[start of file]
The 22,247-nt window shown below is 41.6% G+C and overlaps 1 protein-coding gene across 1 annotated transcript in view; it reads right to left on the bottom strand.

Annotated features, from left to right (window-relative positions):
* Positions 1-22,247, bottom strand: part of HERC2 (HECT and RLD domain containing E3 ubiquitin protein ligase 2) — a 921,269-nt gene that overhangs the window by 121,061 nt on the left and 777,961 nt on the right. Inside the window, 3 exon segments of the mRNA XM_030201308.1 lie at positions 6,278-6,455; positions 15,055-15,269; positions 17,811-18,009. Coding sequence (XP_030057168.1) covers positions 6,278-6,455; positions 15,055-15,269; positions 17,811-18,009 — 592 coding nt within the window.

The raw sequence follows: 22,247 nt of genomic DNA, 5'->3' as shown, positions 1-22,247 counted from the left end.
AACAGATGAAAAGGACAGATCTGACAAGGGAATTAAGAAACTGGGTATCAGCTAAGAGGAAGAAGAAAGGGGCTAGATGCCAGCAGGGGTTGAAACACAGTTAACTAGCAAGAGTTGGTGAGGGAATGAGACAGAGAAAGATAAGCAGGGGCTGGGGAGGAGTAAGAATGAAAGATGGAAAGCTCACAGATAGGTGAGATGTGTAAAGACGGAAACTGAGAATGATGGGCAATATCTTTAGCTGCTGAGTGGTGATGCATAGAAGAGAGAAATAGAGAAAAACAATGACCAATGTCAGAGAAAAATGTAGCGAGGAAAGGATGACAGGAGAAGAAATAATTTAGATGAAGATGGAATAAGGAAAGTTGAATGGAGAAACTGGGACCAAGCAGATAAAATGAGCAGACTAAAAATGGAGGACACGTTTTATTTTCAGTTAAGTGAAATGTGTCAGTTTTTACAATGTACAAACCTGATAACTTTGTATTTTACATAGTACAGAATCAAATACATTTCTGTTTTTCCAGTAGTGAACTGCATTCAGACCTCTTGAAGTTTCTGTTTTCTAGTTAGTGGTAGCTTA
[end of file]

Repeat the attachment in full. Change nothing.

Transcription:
The 22,247-nt window shown below is 41.6% G+C and overlaps 1 protein-coding gene across 1 annotated transcript in view; it reads right to left on the bottom strand.

Annotated features, from left to right (window-relative positions):
* Positions 1-22,247, bottom strand: part of HERC2 (HECT and RLD domain containing E3 ubiquitin protein ligase 2) — a 921,269-nt gene that overhangs the window by 121,061 nt on the left and 777,961 nt on the right. Inside the window, 3 exon segments of the mRNA XM_030201308.1 lie at positions 6,278-6,455; positions 15,055-15,269; positions 17,811-18,009. Coding sequence (XP_030057168.1) covers positions 6,278-6,455; positions 15,055-15,269; positions 17,811-18,009 — 592 coding nt within the window.

The raw sequence follows: 22,247 nt of genomic DNA, 5'->3' as shown, positions 1-22,247 counted from the left end.
AACAGATGAAAAGGACAGATCTGACAAGGGAATTAAGAAACTGGGTATCAGCTAAGAGGAAGAAGAAAGGGGCTAGATGCCAGCAGGGGTTGAAACACAGTTAACTAGCAAGAGTTGGTGAGGGAATGAGACAGAGAAAGATAAGCAGGGGCTGGGGAGGAGTAAGAATGAAAGATGGAAAGCTCACAGATAGGTGAGATGTGTAAAGACGGAAACTGAGAATGATGGGCAATATCTTTAGCTGCTGAGTGGTGATGCATAGAAGAGAGAAATAGAGAAAAACAATGACCAATGTCAGAGAAAAATGTAGCGAGGAAAGGATGACAGGAGAAGAAATAATTTAGATGAAGATGGAATAAGGAAAGTTGAATGGAGAAACTGGGACCAAGCAGATAAAATGAGCAGACTAAAAATGGAGGACACGTTTTATTTTCAGTTAAGTGAAATGTGTCAGTTTTTACAATGTACAAACCTGATAACTTTGTATTTTACATAGTACAGAATCAAATACATTTCTGTTTTTCCAGTAGTGAACTGCATTCAGACCTCTTGAAGTTTCTGTTTTCTAGTTAGTGGTAGCTTA